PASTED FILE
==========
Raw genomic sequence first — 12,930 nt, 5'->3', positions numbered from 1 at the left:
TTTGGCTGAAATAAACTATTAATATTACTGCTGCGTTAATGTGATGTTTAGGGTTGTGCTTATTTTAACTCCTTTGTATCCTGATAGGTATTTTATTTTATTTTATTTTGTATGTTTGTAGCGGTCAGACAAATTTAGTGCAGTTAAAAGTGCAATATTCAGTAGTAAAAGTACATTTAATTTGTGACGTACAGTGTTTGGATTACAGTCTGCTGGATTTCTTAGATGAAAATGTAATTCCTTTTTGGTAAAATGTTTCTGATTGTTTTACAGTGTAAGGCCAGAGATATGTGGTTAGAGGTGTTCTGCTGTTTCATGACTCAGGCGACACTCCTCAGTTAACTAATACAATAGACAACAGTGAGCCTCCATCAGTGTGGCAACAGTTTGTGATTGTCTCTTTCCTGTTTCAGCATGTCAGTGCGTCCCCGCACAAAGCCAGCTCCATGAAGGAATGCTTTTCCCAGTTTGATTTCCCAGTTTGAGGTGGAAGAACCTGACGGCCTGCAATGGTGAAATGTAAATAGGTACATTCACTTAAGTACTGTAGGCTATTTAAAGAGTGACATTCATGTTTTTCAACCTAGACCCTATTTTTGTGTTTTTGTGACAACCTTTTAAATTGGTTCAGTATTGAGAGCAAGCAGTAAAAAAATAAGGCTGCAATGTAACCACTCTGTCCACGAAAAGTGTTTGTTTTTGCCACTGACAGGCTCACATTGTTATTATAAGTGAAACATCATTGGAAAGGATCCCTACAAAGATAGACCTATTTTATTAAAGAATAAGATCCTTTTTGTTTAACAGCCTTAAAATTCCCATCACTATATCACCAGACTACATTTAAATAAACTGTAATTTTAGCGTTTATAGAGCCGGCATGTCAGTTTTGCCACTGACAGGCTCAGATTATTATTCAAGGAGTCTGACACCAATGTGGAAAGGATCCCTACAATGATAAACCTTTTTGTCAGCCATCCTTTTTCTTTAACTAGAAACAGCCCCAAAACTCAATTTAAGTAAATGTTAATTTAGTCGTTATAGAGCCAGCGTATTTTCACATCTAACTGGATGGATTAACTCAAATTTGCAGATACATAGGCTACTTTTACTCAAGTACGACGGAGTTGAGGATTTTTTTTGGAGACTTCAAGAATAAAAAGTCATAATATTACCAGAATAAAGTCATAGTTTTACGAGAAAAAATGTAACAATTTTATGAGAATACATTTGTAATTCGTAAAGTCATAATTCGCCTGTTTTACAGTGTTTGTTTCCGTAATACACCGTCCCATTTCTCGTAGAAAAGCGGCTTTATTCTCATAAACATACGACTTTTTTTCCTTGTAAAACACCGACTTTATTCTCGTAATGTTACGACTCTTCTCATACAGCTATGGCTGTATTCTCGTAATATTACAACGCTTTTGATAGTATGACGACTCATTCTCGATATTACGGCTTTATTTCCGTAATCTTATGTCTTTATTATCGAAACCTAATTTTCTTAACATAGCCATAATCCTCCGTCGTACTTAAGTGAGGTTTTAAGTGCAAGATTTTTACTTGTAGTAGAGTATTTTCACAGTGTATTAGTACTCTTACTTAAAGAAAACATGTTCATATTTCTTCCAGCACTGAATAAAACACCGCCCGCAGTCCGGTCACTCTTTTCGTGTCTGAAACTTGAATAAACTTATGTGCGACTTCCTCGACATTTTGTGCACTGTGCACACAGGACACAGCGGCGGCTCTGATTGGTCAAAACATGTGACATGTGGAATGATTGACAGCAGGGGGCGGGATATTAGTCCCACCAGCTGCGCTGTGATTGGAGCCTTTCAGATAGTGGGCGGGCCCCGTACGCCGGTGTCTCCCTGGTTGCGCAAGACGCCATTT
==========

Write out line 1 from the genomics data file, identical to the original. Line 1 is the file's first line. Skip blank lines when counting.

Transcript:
Raw genomic sequence first — 12,930 nt, 5'->3', positions numbered from 1 at the left: